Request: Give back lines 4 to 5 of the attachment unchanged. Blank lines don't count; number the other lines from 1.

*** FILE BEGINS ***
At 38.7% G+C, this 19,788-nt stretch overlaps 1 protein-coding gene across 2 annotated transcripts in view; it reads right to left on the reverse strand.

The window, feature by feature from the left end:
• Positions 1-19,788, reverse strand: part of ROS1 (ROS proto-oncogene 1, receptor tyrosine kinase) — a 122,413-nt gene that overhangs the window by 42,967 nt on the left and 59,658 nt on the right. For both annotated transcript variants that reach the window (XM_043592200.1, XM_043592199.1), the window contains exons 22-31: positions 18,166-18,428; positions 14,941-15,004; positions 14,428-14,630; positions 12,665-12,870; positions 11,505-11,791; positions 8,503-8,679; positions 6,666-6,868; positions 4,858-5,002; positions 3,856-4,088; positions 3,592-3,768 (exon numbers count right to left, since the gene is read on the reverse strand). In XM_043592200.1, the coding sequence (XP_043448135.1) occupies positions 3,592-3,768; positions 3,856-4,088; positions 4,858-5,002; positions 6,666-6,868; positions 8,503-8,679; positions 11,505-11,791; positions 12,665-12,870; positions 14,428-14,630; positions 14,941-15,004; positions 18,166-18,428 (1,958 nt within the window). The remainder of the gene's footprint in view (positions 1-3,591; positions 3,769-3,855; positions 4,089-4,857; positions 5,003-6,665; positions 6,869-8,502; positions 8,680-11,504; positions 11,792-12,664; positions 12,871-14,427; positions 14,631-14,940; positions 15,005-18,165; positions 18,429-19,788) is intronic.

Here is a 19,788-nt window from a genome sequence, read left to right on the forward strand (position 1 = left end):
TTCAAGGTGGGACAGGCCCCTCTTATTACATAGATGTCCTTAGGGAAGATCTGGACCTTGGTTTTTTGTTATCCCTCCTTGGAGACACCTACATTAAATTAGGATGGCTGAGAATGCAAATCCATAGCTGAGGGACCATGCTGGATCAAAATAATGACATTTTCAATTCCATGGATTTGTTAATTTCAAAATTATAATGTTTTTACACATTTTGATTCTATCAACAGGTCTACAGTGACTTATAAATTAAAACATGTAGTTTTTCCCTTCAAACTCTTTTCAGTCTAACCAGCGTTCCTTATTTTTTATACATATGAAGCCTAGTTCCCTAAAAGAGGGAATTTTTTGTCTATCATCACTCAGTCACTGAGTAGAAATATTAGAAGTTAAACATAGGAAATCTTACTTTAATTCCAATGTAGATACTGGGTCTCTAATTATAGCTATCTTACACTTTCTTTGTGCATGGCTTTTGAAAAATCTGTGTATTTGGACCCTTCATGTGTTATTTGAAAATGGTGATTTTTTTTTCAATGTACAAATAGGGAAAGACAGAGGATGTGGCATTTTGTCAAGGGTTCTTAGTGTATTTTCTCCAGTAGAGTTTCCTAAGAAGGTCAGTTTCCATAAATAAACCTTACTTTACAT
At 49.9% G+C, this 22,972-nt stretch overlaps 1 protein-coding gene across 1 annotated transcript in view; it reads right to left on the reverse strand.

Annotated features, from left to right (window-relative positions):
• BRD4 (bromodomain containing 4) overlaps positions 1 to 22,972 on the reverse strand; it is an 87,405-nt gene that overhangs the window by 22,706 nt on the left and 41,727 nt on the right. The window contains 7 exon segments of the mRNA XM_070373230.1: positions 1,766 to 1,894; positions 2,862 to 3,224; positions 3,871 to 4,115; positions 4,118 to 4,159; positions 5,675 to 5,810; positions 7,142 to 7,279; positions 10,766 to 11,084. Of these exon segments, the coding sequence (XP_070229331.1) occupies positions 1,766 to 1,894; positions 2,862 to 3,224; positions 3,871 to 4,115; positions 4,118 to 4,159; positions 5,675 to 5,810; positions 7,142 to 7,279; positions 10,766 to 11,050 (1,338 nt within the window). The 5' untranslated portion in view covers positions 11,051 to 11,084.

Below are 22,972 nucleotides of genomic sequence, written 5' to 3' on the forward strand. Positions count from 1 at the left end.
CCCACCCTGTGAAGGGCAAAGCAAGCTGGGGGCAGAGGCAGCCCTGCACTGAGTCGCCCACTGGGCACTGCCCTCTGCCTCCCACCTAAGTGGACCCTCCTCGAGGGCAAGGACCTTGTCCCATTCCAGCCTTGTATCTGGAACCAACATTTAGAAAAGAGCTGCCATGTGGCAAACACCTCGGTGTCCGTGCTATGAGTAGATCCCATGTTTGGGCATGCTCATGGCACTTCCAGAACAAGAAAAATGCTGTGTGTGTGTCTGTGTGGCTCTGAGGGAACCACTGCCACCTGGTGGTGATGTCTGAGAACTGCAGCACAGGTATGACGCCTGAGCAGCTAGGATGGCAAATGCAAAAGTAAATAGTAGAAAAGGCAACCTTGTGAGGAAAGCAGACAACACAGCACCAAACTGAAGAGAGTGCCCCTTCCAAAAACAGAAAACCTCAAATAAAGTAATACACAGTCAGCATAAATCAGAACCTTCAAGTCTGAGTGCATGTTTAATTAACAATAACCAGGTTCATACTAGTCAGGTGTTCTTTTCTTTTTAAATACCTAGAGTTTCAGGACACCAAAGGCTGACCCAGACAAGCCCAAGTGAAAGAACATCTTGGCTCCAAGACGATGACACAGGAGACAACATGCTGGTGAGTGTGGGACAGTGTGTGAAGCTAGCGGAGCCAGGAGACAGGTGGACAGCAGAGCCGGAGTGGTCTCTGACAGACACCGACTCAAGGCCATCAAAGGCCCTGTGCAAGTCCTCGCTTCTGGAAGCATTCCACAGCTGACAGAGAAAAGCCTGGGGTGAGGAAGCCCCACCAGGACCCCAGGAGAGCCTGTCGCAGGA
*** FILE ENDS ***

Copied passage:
Here is a 19,788-nt window from a genome sequence, read left to right on the forward strand (position 1 = left end):
TTCAAGGTGGGACAGGCCCCTCTTATTACATAGATGTCCTTAGGGAAGATCTGGACCTTGGTTTTTTGTTATCCCTCCTTGGAGACACCTACATTAAATTAGGATGGCTGAGAATGCAAATCCATAGCTGAGGGACCATGCTGGATCAAAATAATGACATTTTCAATTCCATGGATTTGTTAATTTCAAAATTATAATGTTTTTACACATTTTGATTCTATCAACAGGTCTACAGTGACTTATAAATTAAAACATGTAGTTTTTCCCTTCAAACTCTTTTCAGTCTAACCAGCGTTCCTTATTTTTTATACATATGAAGCCTAGTTCCCTAAAAGAGGGAATTTTTTGTCTATCATCACTCAGTCACTGAGTAGAAATATTAGAAGTTAAACATAGGAAATCTTACTTTAATTCCAATGTAGATACTGGGTCTCTAATTATAGCTATCTTACACTTTCTTTGTGCATGGCTTTTGAAAAATCTGTGTATTTGGACCCTTCATGTGTTATTTGAAAATGGTGATTTTTTTTTCAATGTACAAATAGGGAAAGACAGAGGATGTGGCATTTTGTCAAGGGTTCTTAGTGTATTTTCTCCAGTAGAGTTTCCTAAGAAGGTCAGTTTCCATAAATAAACCTTACTTTACAT